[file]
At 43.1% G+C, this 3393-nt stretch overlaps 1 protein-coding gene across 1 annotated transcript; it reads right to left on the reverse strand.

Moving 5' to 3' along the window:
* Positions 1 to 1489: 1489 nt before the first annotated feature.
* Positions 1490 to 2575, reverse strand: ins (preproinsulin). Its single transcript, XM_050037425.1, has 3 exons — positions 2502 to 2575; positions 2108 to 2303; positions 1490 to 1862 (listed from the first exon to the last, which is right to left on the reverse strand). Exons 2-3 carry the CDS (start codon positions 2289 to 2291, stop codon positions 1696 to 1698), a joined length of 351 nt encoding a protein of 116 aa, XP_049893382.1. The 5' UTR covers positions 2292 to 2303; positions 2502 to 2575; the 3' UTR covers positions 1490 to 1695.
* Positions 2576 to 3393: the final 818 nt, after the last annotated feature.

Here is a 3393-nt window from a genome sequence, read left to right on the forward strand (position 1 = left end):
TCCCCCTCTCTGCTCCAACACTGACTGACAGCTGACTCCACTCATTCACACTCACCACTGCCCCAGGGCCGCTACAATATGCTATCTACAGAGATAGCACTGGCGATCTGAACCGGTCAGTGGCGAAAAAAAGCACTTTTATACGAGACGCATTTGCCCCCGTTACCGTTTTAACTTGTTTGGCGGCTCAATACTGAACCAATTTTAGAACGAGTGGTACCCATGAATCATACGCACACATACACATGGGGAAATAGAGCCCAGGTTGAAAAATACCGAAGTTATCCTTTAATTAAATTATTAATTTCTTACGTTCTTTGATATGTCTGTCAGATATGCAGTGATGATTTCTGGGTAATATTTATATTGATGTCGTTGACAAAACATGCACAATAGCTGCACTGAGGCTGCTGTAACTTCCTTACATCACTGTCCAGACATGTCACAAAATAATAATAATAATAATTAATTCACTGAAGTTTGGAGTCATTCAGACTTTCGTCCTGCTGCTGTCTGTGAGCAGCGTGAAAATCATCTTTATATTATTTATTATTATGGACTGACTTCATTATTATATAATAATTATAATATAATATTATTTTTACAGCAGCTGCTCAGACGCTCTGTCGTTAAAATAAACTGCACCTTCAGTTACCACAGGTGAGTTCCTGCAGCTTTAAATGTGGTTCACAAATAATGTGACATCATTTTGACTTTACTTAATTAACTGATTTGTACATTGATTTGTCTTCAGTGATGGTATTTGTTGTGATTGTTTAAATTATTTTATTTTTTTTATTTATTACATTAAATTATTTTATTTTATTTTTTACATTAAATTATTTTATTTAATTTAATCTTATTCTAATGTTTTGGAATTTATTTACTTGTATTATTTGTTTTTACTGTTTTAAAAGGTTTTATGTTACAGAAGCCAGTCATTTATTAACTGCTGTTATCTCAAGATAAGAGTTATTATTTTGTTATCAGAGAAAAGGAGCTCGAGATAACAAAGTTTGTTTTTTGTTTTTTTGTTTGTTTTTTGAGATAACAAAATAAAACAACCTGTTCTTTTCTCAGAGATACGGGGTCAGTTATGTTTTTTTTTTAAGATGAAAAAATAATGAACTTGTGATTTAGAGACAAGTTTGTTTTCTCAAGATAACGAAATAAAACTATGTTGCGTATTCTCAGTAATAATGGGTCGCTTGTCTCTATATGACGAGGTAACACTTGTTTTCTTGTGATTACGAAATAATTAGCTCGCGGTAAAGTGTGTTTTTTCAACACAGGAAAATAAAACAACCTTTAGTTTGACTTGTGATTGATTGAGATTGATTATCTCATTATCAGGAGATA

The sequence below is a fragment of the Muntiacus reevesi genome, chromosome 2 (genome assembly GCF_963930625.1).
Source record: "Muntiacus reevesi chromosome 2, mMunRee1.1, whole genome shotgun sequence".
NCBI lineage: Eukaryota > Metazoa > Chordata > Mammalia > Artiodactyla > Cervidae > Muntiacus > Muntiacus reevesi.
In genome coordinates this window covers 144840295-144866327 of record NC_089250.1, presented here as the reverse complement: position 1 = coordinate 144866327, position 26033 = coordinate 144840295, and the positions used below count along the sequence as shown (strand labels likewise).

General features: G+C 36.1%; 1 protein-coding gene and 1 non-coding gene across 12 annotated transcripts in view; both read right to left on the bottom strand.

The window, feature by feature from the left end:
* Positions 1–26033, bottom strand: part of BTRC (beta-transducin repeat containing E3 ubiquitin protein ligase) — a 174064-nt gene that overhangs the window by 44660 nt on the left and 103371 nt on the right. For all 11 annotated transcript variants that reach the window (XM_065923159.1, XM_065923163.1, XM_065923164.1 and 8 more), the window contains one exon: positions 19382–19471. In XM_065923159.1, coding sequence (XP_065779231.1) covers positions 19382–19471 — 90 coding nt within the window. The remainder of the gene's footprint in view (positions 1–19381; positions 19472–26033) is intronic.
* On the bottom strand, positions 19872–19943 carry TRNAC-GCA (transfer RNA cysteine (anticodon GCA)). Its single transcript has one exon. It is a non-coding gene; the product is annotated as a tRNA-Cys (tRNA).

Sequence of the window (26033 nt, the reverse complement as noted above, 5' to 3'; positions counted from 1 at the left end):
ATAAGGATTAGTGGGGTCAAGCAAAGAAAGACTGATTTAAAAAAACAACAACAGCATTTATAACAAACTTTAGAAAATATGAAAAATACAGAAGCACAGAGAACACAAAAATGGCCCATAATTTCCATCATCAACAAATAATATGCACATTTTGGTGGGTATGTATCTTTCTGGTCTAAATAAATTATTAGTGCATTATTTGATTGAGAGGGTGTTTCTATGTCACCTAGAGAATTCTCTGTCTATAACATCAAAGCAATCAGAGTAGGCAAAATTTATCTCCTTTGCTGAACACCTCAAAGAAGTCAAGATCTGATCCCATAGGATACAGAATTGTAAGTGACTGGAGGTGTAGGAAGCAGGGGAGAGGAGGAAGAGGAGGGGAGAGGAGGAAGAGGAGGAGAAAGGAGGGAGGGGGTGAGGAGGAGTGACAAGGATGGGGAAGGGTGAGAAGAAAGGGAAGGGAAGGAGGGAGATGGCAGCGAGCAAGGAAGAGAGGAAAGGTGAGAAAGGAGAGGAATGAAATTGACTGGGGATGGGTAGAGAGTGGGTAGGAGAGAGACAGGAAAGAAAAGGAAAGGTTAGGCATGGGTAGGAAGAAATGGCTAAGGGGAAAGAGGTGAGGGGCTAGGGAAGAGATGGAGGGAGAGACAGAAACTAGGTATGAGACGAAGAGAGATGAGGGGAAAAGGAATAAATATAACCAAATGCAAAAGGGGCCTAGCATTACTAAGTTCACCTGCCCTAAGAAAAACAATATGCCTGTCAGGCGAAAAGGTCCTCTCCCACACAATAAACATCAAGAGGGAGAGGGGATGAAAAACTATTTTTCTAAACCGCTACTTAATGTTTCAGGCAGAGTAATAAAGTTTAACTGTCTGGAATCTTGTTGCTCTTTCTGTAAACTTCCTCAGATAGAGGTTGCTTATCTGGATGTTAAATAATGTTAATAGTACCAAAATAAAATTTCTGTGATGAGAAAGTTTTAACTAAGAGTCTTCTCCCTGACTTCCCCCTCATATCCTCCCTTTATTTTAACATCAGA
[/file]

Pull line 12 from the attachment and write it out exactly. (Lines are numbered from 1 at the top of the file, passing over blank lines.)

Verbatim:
General features: G+C 36.1%; 1 protein-coding gene and 1 non-coding gene across 12 annotated transcripts in view; both read right to left on the bottom strand.